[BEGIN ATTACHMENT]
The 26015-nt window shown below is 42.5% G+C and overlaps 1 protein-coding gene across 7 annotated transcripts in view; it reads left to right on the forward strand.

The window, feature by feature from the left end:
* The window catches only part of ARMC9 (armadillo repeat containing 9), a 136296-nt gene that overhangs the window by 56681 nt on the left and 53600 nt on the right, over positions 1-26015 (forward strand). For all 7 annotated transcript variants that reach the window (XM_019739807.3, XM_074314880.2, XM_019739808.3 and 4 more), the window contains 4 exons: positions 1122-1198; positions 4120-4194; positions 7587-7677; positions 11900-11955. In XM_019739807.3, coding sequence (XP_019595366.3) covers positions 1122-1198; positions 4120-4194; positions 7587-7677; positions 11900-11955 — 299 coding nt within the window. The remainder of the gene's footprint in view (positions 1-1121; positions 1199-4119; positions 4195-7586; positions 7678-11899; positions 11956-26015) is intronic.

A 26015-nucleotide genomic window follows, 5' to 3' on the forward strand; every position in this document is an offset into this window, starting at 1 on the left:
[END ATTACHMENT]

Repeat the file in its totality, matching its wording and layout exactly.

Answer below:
The 26015-nt window shown below is 42.5% G+C and overlaps 1 protein-coding gene across 7 annotated transcripts in view; it reads left to right on the forward strand.

The window, feature by feature from the left end:
* The window catches only part of ARMC9 (armadillo repeat containing 9), a 136296-nt gene that overhangs the window by 56681 nt on the left and 53600 nt on the right, over positions 1-26015 (forward strand). For all 7 annotated transcript variants that reach the window (XM_019739807.3, XM_074314880.2, XM_019739808.3 and 4 more), the window contains 4 exons: positions 1122-1198; positions 4120-4194; positions 7587-7677; positions 11900-11955. In XM_019739807.3, coding sequence (XP_019595366.3) covers positions 1122-1198; positions 4120-4194; positions 7587-7677; positions 11900-11955 — 299 coding nt within the window. The remainder of the gene's footprint in view (positions 1-1121; positions 1199-4119; positions 4195-7586; positions 7678-11899; positions 11956-26015) is intronic.

A 26015-nucleotide genomic window follows, 5' to 3' on the forward strand; every position in this document is an offset into this window, starting at 1 on the left: